Lawrence G. Sager

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Lawrence Gene Sager (born 1941) is a former dean of the The University of Texas School of Law at The University of Texas at Austin. He holds the Alice Jane Drysdale Sheffield Regents Chair and is one of the nation's preeminent constitutional theorists and scholar. Sager, who joined the Law School faculty in 2002, is the 13th dean in the Law School's 123-year history. He is best known for his theory of underenforcement.[1]

A graduate of Columbia Law School and Pomona College, Sager taught for more than 25 years at New York University School of Law, where he was instrumental in transforming the NYU faculty into one of the best in the nation. At Texas, he has also been deeply involved with the Law School's successful faculty recruitment efforts, which include luring corporate law expert Bernard Black from Stanford Law School in 2004 and health law scholar William Sage from Columbia Law School in 2006. He served as chair of the Law School's Appointments Committee during the 2005–06 academic year. Sager has also taught as a visiting professor at Harvard Law School, Princeton University, Boston University School of Law, UCLA School of Law, and University of Michigan Law School.[2]

Sager is the author or co-author of dozens of articles as well as two books: Justice in Plainclothes: A Theory of American Constitutional Practice (Yale University Press, 2004) and, with Christopher Eisgruber, Religious Freedom and the Constitution, (Harvard University Press, 2007).

Controversy[edit]

Sager rose to prominence as a legal scholar while teaching at the New York University (NYU) School of Law. [3] Along with NYU’s John Sexton, Sager has been credited as one of the chief architects of New York University Law School’s precipitous rise in the national rankings during the 1990s. [4] Sager joined the University of Texas at Austin (UT) School of Law faculty in 2002 and was appointed dean in 2006. [5]

In 2006, Sager was appointed Dean of the law school. [6] In writing about Sager, Ronald Dworkin said: ”Sager is subtle, fast and deep . . . You should hire him.” [7] During his tenure, Sager “made important advancements” including raising nearly $80 million in donations, hiring 16 tenure and tenure-track faculty members, establishing a dual-degree program with a Mexican law school and launching a scholarly center focusing on global energy, environmental and arbitrational issues.” [8]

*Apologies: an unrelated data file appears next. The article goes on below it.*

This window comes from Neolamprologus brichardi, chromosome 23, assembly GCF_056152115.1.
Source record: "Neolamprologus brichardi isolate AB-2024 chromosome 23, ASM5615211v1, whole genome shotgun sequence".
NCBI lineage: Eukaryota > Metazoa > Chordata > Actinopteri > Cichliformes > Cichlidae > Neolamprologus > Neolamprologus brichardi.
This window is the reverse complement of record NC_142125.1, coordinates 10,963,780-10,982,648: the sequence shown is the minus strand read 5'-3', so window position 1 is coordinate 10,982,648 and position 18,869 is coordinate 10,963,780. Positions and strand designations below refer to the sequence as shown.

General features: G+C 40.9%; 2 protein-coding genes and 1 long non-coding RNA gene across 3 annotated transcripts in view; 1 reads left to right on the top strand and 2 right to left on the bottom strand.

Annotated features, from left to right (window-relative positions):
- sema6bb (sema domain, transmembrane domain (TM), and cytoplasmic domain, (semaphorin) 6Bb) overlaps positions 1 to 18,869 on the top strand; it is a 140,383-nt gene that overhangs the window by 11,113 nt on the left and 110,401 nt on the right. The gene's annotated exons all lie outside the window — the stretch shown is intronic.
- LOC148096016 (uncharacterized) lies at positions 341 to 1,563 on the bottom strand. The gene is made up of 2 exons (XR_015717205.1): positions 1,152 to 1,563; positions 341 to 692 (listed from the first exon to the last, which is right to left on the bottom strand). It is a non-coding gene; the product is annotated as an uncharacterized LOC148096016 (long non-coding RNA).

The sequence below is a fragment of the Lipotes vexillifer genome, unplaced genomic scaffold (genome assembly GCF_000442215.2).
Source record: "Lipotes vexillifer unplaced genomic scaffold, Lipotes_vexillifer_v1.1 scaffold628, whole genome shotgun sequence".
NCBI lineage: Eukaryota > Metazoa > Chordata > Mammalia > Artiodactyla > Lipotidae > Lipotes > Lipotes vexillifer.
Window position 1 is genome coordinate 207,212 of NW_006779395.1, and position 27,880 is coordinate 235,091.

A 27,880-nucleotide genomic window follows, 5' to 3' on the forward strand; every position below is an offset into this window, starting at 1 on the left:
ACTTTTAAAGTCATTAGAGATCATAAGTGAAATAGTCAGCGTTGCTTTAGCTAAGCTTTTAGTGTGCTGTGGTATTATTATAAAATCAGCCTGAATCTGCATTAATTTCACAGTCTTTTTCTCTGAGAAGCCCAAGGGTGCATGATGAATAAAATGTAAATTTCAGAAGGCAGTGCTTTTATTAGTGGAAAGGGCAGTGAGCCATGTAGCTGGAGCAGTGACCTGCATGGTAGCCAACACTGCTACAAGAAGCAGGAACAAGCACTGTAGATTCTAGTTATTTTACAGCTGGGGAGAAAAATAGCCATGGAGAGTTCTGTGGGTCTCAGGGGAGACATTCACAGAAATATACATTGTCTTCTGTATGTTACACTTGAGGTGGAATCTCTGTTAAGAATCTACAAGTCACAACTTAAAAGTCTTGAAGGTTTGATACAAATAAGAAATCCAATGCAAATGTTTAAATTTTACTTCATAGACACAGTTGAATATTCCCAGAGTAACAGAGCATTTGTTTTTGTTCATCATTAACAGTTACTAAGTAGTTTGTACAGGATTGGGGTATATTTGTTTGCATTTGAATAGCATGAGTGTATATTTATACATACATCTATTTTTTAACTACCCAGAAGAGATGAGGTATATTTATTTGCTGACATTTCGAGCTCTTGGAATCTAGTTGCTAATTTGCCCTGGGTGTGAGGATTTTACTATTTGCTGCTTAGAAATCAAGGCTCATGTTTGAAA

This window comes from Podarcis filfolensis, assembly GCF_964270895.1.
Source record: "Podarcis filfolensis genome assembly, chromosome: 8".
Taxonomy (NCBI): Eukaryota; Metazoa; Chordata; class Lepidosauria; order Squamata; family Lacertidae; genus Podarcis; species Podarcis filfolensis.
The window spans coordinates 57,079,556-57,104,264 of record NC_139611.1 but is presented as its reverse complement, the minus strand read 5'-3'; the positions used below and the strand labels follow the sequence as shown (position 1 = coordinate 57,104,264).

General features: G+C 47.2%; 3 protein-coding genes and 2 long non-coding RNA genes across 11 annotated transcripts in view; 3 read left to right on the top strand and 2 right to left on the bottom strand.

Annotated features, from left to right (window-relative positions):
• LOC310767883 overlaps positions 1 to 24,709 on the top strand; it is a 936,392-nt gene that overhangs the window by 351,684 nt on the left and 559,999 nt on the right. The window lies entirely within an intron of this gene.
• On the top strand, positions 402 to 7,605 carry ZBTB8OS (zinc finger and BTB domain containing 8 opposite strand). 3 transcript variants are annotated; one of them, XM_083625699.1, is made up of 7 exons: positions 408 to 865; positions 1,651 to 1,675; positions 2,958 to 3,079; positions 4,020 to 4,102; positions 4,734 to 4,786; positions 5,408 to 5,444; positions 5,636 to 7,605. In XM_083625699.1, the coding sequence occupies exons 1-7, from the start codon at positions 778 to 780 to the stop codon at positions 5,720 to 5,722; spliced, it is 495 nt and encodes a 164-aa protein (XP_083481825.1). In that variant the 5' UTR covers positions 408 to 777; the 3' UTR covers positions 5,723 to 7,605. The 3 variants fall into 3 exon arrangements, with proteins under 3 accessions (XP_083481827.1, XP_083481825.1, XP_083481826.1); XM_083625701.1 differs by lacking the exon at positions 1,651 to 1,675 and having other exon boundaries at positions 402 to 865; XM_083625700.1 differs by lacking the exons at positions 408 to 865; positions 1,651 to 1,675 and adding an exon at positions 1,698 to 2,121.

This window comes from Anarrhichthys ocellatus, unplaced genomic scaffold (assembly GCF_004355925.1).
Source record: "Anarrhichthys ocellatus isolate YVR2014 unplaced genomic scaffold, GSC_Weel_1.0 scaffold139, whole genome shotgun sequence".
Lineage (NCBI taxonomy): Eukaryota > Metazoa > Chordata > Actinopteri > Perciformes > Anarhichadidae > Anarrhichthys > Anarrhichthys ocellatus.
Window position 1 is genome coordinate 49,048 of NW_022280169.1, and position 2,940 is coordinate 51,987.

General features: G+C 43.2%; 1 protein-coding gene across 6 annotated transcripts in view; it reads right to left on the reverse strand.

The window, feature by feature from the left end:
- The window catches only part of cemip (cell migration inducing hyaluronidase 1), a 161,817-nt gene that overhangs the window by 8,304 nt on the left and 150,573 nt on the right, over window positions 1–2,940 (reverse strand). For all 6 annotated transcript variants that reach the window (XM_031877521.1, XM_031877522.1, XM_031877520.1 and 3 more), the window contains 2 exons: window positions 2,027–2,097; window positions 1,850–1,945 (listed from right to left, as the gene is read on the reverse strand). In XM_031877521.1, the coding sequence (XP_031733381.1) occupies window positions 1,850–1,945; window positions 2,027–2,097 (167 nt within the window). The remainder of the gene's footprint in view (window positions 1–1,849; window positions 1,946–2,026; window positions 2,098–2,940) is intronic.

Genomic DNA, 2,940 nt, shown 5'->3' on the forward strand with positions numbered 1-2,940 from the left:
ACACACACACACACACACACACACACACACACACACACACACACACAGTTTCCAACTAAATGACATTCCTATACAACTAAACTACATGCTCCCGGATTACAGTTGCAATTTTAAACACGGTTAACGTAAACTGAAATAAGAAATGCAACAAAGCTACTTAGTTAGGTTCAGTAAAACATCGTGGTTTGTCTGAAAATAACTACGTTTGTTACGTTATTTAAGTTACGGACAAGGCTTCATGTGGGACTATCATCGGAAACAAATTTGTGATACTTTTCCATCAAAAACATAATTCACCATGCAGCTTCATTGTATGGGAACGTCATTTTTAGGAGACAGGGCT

Sager resigned from his post in December 2011 after being asked to resign by then-University of Texas President William Powers, Jr. While Powers did not specify the exact reasons for requesting Sager’s resignation, many believe that Powers’s request was related to a forgivable loan/deferred compensation program created by the University of Texas Law School Foundation in 2003 while Powers was Dean of the Law School. [9] [10] According to several reports, the program was a “a highly effective and sensible recruiting and retention tool” for top faculty. [11]

Practical Jokes[edit]

Sager was the subject of several well-publicized practical jokes during his time as dean, including a 2009 April Fool's Day prank in which the Student Bar Association at the University of Texas sent out an email purporting to be from Sager in which "Sager" claimed he was retiring from the law school to raise emus in the Texas hill country.[12] The Student Bar Association also opened up at Etsy shop under Sager's name. [13]

References[edit]

  1. ^ Lawrence Sager, Material Rights, Underenforcement, and the Adjudication Thesis
  2. ^ Tresague, Matthew. "UT dean aims to make 'good' law school 'great'". Houston Chronicle. 
  3. ^ Tresague, Matthew. "UT dean aims to make 'good' law school 'great'". chron.com. Houston Chronicle. Retrieved 7 August 2016. 
  4. ^ Tresague, Matthew. "UT dean aims to make 'good' law school 'great'". chron.com. Houston Chronicle. Retrieved 7 August 2016. 
  5. ^ Bliss, Jillian. Daily Texan http://www.dailytexanonline.com/person/larry-sager. Retrieved 20 January 2017.  Missing or empty |title= (help)
  6. ^ Tresague, Matthew. "UT dean aims to make 'good' law school 'great'". chron.com. Houston Chronicle. Retrieved 7 August 2016. 
  7. ^ Tresague, Matthew. "UT dean aims to make 'good' law school 'great'". chron.com. Houston Chronicle. Retrieved 7 August 2016. 
  8. ^ Haurwitz, Ralph. "Chancellor orders review of UT Law School Foundation funds". statesman.com. Austin American Statesman. 
  9. ^ Tom Phillips (2012-11-13). "UT Law's Forgivable Loans to Faculty "Not Appropriate"". Retrieved 2014-04-30. 
  10. ^ Smith, Morgan. "UT President Asks Law School Dean to Resign Immediately". Texas Tribune. Texas Tribune. Retrieved 7 August 2016. 
  11. ^ Tom Phillips (2012-11-13). "UT Law's Forgivable Loans to Faculty "Not Appropriate"". Retrieved 2014-04-30. 
  12. ^ Elie Mystal (2009-04-01). "More April Fool’s Fun: This Time From Texas". Retrieved 2016-05-23. 
  13. ^ Sonia Smith (2011-12-09). "UT Law Dean Asked to Resign". Retrieved 2016-05-23. 

External links[edit]